Is Amit Shah a better challenger than defender?
A defining feature of the elections in the past four years has been the way Amit Shah has redefined the way they are fought. This, complemented by Narendra Modi’s popularity, has arguably been a central factor in the BJP’s dream run.
Tuesday’s outcome has raised questions about the limits of his method of election management. Does it work in all settings? Can organisation be a substitute for governance? And most importantly, is Shah a better challenger than defender?
Shah has focused on expanding the party’s base; selection of candidates after multiple feedback mechanisms; beginning campaigns early; strengthening booth committees and even appointing panna pramukhs in charge of each voter roll; and voter mobilisation on polling day. Make no mistake. This has made BJP formidable -- and the fact that it could convert what was supposed to be an easy win for Congress in Rajasthan into a battle, and almost defend Madhya Pradesh owes something to this ability of the machine.But a few issues have emerged.
Is the excessive focus on internal organisational work actually distracting workers on the ground from listening to the people and reaching out to voters. Ticket distribution is a dilemma for any party. But it is particularly true for an incumbent. If you repeat MLAs, you risk confronting local resentment. If you don’t repeat MLAs, you risk them rebelling and standing against the official candidates. This time around, an analysis by How India Lives for HT showed that the share of candidates repeated by BJP in MP and Chhattisgarh was higher than in the 2008 and 2013 polls. It was lower in Rajasthan by three percentage points. While a detailed analysis of whether those who got repeated have won or lost will take time, it is clear that both strategies have risks. And Shah’s model does not have a clear cut answer for it.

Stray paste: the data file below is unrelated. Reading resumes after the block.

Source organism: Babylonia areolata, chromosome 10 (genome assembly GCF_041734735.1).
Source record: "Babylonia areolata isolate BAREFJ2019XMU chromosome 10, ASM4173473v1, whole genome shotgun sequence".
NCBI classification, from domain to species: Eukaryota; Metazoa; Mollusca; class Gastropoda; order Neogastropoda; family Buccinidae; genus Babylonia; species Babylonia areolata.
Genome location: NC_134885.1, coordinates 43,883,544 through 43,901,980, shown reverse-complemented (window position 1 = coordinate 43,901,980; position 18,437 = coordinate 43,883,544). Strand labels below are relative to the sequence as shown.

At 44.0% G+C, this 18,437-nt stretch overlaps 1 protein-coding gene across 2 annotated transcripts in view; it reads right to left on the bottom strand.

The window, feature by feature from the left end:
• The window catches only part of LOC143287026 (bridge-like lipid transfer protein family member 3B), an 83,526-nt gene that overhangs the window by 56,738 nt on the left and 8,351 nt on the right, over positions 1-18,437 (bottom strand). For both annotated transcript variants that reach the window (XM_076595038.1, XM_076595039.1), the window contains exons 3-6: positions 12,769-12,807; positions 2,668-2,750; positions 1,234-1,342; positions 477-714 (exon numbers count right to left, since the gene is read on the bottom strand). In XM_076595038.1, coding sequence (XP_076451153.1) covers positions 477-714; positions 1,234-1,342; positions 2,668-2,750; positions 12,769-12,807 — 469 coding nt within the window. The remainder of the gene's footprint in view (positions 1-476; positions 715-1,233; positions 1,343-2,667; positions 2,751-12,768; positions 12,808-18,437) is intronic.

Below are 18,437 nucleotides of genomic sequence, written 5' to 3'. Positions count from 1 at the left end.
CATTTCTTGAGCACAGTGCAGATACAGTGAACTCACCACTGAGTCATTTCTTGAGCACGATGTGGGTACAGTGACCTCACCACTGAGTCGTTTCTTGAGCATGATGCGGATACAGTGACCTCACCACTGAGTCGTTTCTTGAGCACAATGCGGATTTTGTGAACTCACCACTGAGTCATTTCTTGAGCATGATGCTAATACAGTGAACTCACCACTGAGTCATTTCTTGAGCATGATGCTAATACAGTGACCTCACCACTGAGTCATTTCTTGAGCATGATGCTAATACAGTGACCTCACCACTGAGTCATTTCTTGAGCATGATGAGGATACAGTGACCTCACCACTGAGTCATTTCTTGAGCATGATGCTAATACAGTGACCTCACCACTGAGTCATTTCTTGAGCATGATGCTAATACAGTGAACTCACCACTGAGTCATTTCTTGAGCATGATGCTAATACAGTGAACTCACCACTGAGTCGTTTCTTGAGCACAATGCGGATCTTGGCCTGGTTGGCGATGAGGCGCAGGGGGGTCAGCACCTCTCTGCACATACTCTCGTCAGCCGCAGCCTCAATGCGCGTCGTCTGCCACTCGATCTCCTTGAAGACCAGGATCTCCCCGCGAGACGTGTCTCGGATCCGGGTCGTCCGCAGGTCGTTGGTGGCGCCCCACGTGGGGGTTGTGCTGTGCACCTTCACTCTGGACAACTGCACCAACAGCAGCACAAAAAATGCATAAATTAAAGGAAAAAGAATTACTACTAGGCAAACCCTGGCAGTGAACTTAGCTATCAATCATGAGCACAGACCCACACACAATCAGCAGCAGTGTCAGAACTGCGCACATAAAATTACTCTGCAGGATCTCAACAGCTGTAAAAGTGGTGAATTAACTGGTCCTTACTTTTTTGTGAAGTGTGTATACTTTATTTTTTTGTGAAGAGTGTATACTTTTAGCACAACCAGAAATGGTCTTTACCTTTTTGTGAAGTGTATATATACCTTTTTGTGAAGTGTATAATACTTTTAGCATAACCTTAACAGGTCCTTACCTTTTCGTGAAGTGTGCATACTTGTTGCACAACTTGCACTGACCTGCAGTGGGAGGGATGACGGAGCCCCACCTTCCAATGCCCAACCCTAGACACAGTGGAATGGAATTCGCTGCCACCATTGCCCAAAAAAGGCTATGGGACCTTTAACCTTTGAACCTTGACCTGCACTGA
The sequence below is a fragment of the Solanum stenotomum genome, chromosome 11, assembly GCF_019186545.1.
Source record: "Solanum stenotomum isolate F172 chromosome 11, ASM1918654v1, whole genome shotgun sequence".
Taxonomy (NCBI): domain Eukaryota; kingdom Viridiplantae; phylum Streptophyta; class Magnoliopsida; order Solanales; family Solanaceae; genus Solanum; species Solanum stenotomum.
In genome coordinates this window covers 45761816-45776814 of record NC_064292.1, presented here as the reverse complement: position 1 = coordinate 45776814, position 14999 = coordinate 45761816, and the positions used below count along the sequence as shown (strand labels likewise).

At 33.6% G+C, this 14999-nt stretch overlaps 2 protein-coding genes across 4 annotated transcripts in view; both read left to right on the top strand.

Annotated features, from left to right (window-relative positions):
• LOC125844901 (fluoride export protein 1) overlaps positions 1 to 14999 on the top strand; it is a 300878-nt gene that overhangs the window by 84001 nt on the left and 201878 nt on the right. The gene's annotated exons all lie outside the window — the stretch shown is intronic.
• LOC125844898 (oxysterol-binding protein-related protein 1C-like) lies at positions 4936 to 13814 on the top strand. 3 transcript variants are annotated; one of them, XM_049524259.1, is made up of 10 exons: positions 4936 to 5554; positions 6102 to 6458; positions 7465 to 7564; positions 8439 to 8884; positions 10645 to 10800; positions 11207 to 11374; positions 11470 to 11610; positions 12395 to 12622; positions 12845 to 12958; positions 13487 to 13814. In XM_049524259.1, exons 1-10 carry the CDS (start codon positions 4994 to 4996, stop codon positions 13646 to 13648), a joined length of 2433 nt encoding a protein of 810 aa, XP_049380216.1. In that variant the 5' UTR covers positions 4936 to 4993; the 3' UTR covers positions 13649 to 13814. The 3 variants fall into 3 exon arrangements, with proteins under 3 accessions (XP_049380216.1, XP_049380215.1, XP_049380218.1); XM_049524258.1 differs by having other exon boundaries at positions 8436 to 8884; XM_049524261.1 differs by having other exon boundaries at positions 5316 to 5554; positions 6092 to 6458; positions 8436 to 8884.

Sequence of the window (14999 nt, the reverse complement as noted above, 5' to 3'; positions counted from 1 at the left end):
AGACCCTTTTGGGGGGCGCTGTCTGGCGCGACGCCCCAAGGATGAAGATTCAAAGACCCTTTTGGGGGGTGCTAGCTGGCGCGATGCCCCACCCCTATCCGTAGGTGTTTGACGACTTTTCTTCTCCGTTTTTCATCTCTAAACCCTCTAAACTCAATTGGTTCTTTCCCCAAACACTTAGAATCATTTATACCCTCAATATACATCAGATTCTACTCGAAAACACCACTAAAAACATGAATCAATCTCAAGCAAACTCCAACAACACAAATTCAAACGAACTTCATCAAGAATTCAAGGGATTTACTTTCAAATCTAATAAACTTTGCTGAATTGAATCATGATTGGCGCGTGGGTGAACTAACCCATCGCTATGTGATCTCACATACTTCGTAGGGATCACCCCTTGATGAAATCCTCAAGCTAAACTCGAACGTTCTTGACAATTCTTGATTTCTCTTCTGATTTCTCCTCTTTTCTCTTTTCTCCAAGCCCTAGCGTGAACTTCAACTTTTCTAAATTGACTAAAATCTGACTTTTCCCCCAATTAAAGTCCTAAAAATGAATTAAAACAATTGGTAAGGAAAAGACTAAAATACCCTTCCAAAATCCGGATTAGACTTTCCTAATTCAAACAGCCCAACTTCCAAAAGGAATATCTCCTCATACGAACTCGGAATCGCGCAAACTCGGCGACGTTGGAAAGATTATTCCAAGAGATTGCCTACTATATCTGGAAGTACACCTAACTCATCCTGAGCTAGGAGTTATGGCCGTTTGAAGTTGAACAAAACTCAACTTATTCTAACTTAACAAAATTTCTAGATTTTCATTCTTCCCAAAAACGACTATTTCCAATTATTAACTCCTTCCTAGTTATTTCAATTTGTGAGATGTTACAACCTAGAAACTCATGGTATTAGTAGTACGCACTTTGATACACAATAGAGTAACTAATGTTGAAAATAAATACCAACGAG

Shah also believes in deeply aggressive campaigning, which primarily attacks the rival. In 19 of the 22 elections post 2014, BJP was the challenger. This worked. But as it defends its record, the focus has to shift on governance achievements. Voters perhaps are jaded by just sheer attacks, which they have heard in the past already. The party’s strategy to defend its record relies on direct outreach to beneficiaries of governance welfare schemes.
That is good, but that is clearly not good enough, for people’s aspirations have moved beyond just welfare to other economic concerns. A formidable organisation cannot neutralise governance failures.
Political scientist Manisha Priyam said, “The narrative was important in these elections- of distress amongst farmers, conjoined with dwindling cash amongst landless labourers. Amit Shah’s machinery could not overwhelm the narrative.”
The machine is formidable. But it is faltering and it needs more than a fresh coat of paint. It needs re-engineering.